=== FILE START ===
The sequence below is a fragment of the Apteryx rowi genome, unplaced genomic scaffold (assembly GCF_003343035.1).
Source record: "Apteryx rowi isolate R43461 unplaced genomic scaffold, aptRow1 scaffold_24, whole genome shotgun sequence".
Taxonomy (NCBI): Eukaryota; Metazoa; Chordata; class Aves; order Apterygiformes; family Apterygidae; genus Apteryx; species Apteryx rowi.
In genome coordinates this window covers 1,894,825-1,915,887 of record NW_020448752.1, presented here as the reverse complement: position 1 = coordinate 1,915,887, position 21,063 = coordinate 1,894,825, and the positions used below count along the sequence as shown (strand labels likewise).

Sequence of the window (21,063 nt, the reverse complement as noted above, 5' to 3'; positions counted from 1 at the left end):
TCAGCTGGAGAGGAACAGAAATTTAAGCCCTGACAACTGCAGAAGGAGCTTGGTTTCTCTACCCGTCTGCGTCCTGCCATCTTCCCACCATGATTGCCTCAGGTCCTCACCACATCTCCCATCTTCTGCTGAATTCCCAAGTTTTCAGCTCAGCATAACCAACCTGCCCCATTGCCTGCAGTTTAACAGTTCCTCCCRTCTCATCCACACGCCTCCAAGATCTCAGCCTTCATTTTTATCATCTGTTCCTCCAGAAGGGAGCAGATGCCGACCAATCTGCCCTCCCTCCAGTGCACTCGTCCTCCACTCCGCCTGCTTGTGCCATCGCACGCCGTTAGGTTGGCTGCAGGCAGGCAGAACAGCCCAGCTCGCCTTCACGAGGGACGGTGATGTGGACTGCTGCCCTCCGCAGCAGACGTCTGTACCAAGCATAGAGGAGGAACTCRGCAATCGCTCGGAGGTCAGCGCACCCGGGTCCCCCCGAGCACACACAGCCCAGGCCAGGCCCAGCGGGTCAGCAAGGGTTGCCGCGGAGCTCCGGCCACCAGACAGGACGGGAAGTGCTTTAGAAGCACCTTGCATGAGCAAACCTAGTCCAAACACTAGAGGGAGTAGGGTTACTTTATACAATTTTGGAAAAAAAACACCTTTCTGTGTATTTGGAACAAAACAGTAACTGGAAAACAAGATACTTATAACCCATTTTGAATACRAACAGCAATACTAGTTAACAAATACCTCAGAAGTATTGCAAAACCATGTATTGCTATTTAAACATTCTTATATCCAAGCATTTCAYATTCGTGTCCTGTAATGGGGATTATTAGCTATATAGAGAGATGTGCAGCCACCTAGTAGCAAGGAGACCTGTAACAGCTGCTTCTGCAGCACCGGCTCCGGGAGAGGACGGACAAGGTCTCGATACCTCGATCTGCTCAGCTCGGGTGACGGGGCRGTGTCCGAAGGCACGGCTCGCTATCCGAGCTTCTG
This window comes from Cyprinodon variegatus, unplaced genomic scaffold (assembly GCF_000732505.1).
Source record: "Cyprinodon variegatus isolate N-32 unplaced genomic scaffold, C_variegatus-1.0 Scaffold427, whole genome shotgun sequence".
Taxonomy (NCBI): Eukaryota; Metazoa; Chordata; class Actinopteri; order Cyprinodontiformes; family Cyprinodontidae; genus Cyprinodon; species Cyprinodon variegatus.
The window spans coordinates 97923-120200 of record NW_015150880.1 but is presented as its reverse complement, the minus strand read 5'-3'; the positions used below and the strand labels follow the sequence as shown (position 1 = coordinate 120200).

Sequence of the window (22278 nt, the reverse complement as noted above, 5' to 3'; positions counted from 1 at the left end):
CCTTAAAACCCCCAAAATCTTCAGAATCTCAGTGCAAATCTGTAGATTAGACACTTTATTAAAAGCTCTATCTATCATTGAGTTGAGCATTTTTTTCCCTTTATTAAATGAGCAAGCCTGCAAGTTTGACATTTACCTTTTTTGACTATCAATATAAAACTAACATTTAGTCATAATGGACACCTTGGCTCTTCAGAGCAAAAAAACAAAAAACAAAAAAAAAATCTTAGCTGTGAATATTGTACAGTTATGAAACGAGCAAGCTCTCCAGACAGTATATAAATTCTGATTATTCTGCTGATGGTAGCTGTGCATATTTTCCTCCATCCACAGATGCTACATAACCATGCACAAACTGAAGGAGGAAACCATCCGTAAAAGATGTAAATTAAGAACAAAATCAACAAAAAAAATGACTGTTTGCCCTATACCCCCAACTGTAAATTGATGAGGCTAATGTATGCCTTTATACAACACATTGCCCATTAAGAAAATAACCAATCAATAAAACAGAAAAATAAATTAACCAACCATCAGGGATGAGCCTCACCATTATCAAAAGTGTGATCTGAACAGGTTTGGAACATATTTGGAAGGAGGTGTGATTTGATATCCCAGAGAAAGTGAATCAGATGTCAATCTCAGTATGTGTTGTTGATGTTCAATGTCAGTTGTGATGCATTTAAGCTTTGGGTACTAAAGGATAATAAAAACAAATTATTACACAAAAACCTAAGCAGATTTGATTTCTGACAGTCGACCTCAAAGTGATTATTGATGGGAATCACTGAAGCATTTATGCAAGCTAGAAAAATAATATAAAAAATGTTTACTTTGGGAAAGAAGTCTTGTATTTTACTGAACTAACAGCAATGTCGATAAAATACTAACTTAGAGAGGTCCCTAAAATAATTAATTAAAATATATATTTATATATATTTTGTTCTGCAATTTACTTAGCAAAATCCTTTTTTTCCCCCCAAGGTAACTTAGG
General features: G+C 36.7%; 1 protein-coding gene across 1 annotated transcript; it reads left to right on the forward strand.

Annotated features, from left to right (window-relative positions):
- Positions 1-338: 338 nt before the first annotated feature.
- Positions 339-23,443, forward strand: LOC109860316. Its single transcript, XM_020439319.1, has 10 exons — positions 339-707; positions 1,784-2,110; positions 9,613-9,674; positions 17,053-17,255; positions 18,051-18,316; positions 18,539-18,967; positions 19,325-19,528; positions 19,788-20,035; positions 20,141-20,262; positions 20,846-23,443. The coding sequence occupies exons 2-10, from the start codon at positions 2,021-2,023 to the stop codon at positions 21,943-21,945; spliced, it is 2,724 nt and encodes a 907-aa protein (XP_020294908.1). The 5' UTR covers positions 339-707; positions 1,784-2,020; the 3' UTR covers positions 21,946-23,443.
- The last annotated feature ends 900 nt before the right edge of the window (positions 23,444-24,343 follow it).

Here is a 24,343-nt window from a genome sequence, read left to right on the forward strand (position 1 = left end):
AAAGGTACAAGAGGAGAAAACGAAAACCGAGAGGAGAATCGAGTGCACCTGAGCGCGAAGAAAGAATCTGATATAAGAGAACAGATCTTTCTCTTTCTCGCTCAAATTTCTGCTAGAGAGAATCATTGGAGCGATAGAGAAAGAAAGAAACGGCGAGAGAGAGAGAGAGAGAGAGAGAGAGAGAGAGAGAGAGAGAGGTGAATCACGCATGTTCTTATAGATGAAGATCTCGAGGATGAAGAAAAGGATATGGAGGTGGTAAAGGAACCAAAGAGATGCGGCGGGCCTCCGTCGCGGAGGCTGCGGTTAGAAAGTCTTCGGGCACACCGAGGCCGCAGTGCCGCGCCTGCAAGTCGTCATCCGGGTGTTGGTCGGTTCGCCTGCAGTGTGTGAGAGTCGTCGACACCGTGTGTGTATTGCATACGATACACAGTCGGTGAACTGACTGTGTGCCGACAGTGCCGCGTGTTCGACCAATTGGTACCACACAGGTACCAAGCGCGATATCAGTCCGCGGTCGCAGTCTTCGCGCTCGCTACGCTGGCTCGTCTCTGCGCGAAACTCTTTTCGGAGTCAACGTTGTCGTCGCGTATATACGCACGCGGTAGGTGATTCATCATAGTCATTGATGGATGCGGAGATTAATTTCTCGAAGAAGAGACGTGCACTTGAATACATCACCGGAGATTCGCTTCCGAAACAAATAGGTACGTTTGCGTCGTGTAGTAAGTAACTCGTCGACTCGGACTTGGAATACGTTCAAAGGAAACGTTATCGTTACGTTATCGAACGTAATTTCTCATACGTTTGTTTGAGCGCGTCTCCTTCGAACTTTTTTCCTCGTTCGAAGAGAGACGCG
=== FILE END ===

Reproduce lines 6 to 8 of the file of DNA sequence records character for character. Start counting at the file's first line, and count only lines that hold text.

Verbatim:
TCAGCTGGAGAGGAACAGAAATTTAAGCCCTGACAACTGCAGAAGGAGCTTGGTTTCTCTACCCGTCTGCGTCCTGCCATCTTCCCACCATGATTGCCTCAGGTCCTCACCACATCTCCCATCTTCTGCTGAATTCCCAAGTTTTCAGCTCAGCATAACCAACCTGCCCCATTGCCTGCAGTTTAACAGTTCCTCCCRTCTCATCCACACGCCTCCAAGATCTCAGCCTTCATTTTTATCATCTGTTCCTCCAGAAGGGAGCAGATGCCGACCAATCTGCCCTCCCTCCAGTGCACTCGTCCTCCACTCCGCCTGCTTGTGCCATCGCACGCCGTTAGGTTGGCTGCAGGCAGGCAGAACAGCCCAGCTCGCCTTCACGAGGGACGGTGATGTGGACTGCTGCCCTCCGCAGCAGACGTCTGTACCAAGCATAGAGGAGGAACTCRGCAATCGCTCGGAGGTCAGCGCACCCGGGTCCCCCCGAGCACACACAGCCCAGGCCAGGCCCAGCGGGTCAGCAAGGGTTGCCGCGGAGCTCCGGCCACCAGACAGGACGGGAAGTGCTTTAGAAGCACCTTGCATGAGCAAACCTAGTCCAAACACTAGAGGGAGTAGGGTTACTTTATACAATTTTGGAAAAAAAACACCTTTCTGTGTATTTGGAACAAAACAGTAACTGGAAAACAAGATACTTATAACCCATTTTGAATACRAACAGCAATACTAGTTAACAAATACCTCAGAAGTATTGCAAAACCATGTATTGCTATTTAAACATTCTTATATCCAAGCATTTCAYATTCGTGTCCTGTAATGGGGATTATTAGCTATATAGAGAGATGTGCAGCCACCTAGTAGCAAGGAGACCTGTAACAGCTGCTTCTGCAGCACCGGCTCCGGGAGAGGACGGACAAGGTCTCGATACCTCGATCTGCTCAGCTCGGGTGACGGGGCRGTGTCCGAAGGCACGGCTCGCTATCCGAGCTTCTG
This window comes from Cyprinodon variegatus, unplaced genomic scaffold (assembly GCF_000732505.1).
Source record: "Cyprinodon variegatus isolate N-32 unplaced genomic scaffold, C_variegatus-1.0 Scaffold427, whole genome shotgun sequence".